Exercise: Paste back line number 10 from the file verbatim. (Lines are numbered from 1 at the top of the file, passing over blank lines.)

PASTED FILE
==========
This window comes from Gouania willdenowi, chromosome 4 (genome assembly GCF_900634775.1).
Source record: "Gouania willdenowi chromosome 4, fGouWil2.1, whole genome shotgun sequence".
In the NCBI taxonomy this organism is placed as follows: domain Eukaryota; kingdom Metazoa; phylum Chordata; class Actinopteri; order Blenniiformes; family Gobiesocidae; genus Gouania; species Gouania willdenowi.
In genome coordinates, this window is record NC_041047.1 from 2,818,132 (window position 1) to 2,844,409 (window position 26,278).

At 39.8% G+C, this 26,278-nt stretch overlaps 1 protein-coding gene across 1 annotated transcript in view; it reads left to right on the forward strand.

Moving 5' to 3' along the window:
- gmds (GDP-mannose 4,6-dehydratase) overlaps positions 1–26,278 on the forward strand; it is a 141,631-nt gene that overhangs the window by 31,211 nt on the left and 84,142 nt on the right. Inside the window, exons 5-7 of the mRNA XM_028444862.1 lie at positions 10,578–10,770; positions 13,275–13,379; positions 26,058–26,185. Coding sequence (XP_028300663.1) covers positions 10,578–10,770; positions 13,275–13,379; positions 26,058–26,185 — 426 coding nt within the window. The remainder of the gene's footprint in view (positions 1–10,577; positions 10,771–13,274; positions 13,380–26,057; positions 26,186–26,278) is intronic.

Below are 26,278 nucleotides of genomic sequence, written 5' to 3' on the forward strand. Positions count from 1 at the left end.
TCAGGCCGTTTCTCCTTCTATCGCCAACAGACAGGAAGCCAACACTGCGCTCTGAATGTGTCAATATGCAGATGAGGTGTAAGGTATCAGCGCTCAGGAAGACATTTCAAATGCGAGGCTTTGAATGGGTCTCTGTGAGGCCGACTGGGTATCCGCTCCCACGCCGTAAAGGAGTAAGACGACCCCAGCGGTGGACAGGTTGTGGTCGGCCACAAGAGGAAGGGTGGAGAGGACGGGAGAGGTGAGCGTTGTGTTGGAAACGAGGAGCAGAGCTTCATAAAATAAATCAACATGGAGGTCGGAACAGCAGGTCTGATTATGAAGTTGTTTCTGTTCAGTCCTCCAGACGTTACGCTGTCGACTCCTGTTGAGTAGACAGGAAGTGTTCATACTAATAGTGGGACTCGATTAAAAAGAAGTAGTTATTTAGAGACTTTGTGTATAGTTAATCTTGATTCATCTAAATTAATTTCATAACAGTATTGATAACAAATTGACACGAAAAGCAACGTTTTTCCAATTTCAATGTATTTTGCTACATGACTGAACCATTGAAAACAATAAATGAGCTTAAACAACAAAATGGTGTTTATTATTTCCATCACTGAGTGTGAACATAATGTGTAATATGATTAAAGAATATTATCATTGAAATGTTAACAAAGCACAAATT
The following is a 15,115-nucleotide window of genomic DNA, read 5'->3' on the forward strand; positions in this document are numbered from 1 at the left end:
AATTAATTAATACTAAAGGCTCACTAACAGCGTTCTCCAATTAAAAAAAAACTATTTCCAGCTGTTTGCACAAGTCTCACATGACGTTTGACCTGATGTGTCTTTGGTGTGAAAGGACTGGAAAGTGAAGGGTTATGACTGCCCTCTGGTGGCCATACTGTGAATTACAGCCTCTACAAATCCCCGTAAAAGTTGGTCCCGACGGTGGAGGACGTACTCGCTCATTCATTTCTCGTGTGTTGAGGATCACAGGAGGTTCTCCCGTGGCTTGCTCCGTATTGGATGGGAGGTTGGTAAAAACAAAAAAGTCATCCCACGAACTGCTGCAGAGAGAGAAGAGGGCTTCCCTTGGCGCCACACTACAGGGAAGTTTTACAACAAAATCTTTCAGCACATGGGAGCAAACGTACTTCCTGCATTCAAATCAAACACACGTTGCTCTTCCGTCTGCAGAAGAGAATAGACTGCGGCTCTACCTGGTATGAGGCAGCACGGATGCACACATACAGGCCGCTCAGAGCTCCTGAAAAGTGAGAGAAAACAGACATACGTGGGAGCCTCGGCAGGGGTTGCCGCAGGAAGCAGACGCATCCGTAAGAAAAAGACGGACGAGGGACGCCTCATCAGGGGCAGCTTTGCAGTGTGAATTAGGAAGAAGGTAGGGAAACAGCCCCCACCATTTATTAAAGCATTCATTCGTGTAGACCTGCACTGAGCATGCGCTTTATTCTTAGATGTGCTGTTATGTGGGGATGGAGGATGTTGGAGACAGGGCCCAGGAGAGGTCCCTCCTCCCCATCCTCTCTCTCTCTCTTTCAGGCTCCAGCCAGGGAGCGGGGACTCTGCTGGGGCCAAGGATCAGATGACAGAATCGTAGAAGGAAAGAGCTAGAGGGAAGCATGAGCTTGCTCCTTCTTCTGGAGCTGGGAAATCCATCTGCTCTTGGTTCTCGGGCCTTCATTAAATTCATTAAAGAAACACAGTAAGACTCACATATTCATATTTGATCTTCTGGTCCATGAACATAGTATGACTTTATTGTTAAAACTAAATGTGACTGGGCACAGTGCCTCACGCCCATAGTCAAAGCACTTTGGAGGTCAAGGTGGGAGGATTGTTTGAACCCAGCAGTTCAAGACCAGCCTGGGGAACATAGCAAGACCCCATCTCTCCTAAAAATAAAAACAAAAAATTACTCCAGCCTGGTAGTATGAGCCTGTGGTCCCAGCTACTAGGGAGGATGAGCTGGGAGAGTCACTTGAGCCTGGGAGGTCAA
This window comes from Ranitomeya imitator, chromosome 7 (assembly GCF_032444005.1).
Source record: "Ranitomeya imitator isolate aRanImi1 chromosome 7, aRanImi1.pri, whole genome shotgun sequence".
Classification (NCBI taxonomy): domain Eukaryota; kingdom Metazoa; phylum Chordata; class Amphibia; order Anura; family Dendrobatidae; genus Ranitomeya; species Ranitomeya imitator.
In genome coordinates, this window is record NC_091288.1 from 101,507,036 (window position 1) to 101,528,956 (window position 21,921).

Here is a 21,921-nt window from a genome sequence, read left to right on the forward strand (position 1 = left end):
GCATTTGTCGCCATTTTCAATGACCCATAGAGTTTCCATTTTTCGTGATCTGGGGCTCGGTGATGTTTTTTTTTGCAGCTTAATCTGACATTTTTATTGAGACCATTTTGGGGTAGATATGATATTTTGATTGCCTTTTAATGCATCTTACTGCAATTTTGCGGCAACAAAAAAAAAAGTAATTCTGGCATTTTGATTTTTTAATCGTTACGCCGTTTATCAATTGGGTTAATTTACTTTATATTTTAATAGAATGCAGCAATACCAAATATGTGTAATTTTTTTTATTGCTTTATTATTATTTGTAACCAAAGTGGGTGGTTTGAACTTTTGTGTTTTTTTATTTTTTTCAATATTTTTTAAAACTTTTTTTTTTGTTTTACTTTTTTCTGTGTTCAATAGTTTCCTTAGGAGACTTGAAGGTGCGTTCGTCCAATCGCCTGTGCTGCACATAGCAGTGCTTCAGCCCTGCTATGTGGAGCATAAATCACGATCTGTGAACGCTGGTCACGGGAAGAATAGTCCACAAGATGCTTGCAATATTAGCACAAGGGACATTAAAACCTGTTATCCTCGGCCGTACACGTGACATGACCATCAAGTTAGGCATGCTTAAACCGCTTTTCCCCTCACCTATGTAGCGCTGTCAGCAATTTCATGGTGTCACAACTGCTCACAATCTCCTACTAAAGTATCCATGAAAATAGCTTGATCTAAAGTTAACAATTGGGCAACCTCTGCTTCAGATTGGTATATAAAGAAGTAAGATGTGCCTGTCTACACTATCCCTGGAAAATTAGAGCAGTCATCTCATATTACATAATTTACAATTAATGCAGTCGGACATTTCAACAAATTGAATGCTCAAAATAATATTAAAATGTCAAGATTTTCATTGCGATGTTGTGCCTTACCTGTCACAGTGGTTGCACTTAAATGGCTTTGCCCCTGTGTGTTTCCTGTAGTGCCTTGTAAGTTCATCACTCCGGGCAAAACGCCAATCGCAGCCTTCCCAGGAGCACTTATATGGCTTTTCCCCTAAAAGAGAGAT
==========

The following is a 15,115-nucleotide window of genomic DNA, read 5'->3' on the forward strand; positions in this document are numbered from 1 at the left end: